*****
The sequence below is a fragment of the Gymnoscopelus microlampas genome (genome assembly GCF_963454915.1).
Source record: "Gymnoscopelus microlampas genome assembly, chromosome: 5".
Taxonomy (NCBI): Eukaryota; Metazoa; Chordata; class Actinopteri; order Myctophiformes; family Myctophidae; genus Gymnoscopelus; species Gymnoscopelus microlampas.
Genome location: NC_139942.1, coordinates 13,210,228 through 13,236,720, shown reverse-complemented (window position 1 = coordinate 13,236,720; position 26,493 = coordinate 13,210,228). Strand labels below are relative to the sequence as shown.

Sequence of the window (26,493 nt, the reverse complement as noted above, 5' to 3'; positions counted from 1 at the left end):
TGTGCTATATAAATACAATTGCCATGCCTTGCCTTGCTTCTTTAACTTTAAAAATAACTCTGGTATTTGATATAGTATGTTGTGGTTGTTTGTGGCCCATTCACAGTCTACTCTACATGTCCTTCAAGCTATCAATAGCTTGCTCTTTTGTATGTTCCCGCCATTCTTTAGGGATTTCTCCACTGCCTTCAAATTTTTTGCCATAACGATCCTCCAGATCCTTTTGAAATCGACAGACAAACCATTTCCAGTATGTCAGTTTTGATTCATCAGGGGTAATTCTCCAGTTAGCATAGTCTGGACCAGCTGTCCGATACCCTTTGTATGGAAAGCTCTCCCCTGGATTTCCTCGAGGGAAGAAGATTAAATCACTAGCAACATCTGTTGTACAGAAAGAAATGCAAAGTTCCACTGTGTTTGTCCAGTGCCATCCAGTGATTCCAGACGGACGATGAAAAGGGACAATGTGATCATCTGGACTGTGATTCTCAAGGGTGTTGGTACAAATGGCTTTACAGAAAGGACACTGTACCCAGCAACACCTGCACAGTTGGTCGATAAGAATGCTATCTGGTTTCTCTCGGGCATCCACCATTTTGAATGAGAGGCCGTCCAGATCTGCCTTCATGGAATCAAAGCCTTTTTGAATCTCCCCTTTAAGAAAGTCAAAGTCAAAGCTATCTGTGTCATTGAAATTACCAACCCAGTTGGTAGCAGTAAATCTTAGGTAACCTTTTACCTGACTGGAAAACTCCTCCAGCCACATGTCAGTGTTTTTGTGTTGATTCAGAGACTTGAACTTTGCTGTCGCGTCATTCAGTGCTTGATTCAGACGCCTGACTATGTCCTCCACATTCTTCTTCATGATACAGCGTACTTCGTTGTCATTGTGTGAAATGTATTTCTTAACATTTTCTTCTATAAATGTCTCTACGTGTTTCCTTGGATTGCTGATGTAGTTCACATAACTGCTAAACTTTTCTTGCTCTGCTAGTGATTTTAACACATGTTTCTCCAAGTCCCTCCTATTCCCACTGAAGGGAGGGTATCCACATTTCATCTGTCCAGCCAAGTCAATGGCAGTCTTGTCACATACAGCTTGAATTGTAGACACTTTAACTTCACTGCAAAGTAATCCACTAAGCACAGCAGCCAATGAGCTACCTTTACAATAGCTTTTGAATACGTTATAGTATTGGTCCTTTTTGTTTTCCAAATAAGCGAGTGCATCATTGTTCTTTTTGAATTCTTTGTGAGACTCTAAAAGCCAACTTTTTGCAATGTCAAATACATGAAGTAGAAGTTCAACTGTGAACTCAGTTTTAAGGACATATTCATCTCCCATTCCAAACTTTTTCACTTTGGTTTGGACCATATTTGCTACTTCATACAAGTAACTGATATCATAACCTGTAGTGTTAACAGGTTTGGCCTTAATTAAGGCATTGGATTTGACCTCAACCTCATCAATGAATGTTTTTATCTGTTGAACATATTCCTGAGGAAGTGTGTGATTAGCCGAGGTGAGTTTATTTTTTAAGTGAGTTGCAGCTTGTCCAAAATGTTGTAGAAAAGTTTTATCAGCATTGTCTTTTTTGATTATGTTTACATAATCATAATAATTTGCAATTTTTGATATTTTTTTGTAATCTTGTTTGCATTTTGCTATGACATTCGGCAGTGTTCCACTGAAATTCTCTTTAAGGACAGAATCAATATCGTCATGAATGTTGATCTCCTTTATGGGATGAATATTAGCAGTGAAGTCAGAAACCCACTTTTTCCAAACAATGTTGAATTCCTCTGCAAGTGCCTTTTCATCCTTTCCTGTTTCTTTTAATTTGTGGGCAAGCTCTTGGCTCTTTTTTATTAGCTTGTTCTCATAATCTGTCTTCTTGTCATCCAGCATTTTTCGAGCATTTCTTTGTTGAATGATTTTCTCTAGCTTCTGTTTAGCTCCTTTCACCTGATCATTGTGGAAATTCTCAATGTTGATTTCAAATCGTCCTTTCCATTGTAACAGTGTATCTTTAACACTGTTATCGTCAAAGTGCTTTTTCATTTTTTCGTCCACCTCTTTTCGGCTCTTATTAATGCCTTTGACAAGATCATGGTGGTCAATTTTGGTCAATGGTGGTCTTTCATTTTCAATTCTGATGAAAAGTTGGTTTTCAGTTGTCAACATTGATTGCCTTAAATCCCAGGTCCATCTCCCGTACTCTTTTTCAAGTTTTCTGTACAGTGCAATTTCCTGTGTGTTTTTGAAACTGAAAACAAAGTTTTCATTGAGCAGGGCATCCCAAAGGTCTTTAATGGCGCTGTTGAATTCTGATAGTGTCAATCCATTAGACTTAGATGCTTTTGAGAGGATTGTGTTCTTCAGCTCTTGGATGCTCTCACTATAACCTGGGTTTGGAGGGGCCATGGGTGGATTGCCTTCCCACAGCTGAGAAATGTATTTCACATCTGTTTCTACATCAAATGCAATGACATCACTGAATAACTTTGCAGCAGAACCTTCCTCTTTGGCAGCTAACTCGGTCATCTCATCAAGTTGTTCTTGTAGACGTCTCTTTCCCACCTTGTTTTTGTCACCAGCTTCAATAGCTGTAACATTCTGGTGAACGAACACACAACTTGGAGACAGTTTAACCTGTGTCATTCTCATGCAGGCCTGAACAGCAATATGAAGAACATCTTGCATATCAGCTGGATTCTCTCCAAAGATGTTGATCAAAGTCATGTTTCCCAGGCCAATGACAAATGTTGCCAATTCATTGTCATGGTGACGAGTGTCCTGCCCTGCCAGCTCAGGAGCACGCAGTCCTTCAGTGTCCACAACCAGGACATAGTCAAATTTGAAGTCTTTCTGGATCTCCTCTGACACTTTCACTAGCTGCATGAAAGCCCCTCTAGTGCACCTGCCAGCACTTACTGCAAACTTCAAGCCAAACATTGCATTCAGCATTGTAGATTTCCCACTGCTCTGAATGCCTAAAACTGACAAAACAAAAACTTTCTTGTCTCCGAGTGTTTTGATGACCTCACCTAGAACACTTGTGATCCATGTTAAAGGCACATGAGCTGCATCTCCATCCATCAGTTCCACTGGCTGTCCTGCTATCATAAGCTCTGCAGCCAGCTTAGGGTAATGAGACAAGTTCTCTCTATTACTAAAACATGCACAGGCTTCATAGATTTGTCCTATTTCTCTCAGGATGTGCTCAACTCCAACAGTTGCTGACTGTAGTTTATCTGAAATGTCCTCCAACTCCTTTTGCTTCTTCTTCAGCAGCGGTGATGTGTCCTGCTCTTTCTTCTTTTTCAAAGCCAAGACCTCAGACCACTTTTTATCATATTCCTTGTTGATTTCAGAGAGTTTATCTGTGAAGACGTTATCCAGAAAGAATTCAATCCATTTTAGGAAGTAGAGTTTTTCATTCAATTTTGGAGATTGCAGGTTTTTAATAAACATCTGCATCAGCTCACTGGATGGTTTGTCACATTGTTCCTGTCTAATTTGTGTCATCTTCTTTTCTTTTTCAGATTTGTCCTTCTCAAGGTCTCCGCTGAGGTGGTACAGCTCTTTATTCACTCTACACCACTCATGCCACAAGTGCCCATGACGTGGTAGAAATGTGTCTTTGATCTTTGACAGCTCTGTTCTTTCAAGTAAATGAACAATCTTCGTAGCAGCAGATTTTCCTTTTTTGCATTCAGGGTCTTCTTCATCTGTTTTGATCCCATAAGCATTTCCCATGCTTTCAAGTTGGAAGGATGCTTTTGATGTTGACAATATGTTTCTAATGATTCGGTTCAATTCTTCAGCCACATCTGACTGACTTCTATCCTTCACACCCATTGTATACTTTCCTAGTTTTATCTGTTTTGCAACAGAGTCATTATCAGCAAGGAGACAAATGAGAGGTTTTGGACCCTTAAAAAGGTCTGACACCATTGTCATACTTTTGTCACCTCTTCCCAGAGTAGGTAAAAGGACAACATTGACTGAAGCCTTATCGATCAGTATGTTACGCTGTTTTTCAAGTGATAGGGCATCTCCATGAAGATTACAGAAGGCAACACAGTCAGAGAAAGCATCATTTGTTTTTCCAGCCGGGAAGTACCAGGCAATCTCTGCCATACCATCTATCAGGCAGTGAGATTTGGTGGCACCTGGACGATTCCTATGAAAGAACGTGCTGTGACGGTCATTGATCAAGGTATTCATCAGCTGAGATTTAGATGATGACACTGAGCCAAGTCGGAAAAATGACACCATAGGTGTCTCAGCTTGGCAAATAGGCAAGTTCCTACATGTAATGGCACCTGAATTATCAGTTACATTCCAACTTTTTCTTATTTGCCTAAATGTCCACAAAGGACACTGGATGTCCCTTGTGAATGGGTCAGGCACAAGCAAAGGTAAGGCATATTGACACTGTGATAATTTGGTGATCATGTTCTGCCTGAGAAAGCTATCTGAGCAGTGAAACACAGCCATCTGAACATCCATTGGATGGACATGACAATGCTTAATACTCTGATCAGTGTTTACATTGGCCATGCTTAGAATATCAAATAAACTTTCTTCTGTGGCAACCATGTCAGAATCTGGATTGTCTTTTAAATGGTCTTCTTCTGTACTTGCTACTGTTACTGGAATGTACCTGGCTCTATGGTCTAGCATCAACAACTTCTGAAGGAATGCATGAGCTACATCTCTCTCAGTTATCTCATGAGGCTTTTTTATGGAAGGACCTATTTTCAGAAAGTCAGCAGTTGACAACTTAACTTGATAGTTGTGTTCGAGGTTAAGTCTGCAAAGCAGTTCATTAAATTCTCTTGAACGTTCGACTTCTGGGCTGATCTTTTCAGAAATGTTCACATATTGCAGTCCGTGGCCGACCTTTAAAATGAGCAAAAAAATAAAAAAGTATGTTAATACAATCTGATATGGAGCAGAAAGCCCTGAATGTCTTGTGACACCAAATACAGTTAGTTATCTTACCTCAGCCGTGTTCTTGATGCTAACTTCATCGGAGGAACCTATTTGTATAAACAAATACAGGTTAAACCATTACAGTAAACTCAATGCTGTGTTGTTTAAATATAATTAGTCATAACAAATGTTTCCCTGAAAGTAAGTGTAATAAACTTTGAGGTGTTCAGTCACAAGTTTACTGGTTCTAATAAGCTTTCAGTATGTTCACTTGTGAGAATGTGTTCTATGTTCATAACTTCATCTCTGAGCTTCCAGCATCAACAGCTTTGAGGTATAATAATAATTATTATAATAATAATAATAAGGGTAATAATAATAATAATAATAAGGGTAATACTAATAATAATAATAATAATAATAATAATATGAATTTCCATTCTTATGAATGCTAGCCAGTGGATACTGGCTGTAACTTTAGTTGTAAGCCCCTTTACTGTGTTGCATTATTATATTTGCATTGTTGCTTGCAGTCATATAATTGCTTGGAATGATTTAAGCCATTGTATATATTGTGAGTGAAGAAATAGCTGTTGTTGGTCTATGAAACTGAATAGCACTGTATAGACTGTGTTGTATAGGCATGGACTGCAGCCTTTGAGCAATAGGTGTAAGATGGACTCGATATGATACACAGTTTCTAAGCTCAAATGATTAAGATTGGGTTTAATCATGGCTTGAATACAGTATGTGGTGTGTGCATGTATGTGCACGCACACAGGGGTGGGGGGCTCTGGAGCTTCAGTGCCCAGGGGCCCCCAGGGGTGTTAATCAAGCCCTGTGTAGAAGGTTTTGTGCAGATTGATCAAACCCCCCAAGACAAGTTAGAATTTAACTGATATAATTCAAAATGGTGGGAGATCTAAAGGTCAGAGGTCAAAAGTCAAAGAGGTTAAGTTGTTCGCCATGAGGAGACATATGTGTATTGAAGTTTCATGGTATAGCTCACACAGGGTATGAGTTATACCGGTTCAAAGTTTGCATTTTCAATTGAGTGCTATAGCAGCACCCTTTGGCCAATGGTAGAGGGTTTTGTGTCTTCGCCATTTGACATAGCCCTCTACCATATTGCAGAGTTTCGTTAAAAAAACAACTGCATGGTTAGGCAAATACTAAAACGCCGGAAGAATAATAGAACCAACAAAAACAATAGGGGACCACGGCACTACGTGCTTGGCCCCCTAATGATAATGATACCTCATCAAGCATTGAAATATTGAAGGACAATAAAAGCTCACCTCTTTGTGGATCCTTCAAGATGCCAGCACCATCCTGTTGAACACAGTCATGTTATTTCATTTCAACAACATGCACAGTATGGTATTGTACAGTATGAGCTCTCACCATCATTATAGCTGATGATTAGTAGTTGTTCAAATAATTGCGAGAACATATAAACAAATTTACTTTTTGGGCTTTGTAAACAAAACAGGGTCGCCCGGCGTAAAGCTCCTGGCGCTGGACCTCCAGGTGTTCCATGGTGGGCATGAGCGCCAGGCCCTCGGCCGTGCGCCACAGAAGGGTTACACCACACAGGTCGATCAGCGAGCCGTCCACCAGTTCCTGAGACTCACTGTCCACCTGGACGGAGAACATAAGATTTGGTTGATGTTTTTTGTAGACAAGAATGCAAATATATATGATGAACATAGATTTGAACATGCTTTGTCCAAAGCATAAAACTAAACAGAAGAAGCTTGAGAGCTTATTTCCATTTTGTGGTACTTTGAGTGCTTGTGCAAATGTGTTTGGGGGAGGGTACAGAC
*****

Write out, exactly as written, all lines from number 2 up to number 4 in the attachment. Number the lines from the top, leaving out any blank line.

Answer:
Source record: "Gymnoscopelus microlampas genome assembly, chromosome: 5".
Taxonomy (NCBI): Eukaryota; Metazoa; Chordata; class Actinopteri; order Myctophiformes; family Myctophidae; genus Gymnoscopelus; species Gymnoscopelus microlampas.
Genome location: NC_139942.1, coordinates 13,210,228 through 13,236,720, shown reverse-complemented (window position 1 = coordinate 13,236,720; position 26,493 = coordinate 13,210,228). Strand labels below are relative to the sequence as shown.